Behavior & Discipline

Tip #2: Be Brief, Don’t Spout Off

Like all moms and dads, parents of kids with ADHD occasionally lose their tempers. The bottom line is that nagging or yelling don’t work; there are better ways to discipline. Find out why speaking calmly and punishing fairly are more effective options.

Mother enthusiastically spoonfeeding misbehaving ADHD son who has his hand over his mouth
Mother enthusiastically spoonfeeding misbehaving ADHD son who has his hand over his mouth

Like all kids, children with attention deficit hyperactivity disorder (ADHD) sometimes make bad choices regarding their own behavior. Parenting children with ADHD can challenge a mom or dad’s patience and good judgment — to the point that parents make bad decisions disciplining misbehavior. Instead of using firm, compassionate approaches, they move into the ignore-nag-yell-punish cycle.

Take an honest look at how you respond to your child’s ADHD behavior and misbehavior. What specific situations are likely to cause you to go down the wrong path? How far down the path do you typically proceed? How often?

Now that you are aware of your parenting strategies, use the following do-and-don’t tips to learn how to discipline without yelling at your child.

Interrupt, Don’t Ignore

DO: Quickly move people or objects to prevent bad behavior.

If your children start quarreling over a toy, you might say, “Alex, sit over there. Maria, stand here. I’ll take this and put it up here.” Similarly, if your teen with ADHD comes home for supper with dirty hands, immediately take his plate off the table and silently point to his hands.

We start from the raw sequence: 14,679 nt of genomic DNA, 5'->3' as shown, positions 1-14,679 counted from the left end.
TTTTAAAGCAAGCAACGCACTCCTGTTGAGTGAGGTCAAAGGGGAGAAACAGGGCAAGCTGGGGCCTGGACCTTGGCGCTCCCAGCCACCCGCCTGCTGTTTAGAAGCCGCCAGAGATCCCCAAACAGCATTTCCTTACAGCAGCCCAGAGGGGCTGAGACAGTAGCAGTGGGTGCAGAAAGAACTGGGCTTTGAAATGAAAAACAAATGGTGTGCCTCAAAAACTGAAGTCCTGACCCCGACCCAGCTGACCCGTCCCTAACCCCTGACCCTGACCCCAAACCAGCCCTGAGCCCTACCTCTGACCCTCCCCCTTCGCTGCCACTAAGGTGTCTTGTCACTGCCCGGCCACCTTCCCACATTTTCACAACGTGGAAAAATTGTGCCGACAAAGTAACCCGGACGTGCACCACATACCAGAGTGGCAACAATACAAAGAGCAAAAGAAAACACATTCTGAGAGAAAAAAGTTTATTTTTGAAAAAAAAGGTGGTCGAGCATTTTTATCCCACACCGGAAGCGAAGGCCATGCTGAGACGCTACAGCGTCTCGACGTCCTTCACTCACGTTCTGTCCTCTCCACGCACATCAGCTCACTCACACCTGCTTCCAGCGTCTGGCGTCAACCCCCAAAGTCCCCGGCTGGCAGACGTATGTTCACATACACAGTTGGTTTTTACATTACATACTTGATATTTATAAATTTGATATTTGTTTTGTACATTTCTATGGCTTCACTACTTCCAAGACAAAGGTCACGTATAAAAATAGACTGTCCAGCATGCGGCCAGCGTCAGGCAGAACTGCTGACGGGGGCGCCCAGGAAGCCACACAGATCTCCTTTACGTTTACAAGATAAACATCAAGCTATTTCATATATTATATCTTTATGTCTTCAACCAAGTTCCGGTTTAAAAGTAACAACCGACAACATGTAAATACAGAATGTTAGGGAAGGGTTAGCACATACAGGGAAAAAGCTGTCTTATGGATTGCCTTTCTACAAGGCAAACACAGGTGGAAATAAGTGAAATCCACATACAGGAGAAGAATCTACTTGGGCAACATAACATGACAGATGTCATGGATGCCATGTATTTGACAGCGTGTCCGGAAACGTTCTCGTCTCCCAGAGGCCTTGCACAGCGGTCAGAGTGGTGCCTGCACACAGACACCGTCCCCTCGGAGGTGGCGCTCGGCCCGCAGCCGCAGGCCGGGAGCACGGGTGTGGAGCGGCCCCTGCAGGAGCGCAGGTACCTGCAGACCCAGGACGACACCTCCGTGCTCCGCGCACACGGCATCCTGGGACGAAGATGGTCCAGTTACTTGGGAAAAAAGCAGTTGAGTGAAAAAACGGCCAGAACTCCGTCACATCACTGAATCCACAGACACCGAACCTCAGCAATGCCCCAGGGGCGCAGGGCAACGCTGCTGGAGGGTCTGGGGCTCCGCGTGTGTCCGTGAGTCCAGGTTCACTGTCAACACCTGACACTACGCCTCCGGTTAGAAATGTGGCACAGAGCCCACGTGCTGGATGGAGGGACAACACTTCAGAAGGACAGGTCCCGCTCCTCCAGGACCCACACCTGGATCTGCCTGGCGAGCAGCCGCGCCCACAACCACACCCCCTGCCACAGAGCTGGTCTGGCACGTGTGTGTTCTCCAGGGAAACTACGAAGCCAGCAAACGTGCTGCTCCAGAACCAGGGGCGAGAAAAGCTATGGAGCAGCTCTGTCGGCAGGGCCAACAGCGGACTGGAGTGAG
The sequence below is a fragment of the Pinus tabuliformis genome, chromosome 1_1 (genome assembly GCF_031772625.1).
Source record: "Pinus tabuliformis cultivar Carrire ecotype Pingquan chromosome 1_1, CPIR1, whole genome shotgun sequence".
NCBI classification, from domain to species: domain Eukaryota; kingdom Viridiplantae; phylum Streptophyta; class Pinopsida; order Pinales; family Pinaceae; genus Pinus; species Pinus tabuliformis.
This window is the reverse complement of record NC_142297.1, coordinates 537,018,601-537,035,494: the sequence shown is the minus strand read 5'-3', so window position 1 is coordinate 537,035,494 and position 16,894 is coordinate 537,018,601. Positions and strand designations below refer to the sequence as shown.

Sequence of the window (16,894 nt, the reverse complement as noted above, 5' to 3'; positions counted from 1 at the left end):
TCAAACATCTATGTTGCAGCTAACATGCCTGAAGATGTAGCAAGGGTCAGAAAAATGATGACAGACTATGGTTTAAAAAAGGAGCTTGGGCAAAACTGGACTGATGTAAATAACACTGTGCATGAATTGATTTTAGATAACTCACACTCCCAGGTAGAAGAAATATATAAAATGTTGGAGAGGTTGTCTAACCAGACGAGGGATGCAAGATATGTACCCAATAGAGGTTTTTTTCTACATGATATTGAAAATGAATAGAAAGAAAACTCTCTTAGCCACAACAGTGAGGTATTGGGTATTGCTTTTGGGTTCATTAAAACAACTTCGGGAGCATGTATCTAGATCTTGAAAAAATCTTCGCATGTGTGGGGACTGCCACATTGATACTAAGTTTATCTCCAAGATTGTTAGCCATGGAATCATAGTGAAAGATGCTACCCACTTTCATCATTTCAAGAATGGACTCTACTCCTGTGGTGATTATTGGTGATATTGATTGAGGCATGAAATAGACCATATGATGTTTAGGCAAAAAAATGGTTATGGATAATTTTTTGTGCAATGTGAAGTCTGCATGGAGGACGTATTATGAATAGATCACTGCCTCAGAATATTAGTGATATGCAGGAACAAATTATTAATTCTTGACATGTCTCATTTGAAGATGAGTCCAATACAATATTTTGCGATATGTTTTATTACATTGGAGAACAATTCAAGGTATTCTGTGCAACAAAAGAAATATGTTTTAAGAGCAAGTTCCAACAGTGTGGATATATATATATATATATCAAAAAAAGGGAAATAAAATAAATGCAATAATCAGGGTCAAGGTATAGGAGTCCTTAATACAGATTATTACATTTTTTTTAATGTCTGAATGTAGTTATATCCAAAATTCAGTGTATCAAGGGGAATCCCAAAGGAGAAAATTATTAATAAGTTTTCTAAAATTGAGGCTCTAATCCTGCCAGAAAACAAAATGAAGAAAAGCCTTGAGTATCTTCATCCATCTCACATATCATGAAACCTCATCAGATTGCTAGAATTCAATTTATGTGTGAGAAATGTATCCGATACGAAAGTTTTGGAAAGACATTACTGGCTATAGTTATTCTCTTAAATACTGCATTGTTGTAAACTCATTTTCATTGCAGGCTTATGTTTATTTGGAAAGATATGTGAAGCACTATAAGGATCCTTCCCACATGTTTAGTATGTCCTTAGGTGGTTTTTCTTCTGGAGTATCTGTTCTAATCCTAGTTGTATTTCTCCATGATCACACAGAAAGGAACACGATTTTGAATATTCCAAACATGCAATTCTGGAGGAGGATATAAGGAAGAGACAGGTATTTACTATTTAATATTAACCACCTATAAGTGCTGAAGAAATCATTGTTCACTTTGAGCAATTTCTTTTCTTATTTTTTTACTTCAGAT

DON’T: Ignore your child’s misbehavior.

He may read your silence as “I won’t give you my attention or concern” or even “I reject you.” He might also assume that your silence means you approve of what he is doing.

Be Brief, Don’t Chatter

DO: Keep words to a minimum.

Some of the best ADHD parenting advice that can be given is summed up in the following statement: The fewer words you use to discipline your child, the more effective (and heard) they will be. Tell your child once, very clearly, what you expect of him. Then stop talking.

DON’T: Be a chatterbox.

Words are like tires: Each time they rotate against the pavement, they lose tread, and become less efficient at starting, stopping, and steering. Eventually, they will have no “traction” at all — as tires will eventually become bald.

Talk Calmly, Don’t Shout

DO: Keep your anger under control.

Tell yourself that you won’t open your mouth until you’re calm enough to speak at normal volume and in a cordial tone. To calm down, spend a few minutes alone — something as simple as excusing yourself to get a glass of water may do the trick.

DON’T: Bark orders like a drill sergeant.

Yelling shows the child that you, the almighty parent, has lost control. Shouting also opens up the door to your child to return the favor and to yell back.

Punish Fairly, Don’t Overdo It

DO: Impose appropriate punishment.

The punishment should fit the crime. The consequence for spilling milk might be that your child cleans up the mess, and then pours another glass and sets it in a safer place on the table. No reason to blame or yell at her, or even withhold food.

DON’T: Go overboard with the punishment.

In most cases, harsh punishments, like spanking, encourage children with ADHD to become sneaky so as not to get caught next time. They may even cause your child to doubt your love for her — something you want to avoid at all costs.

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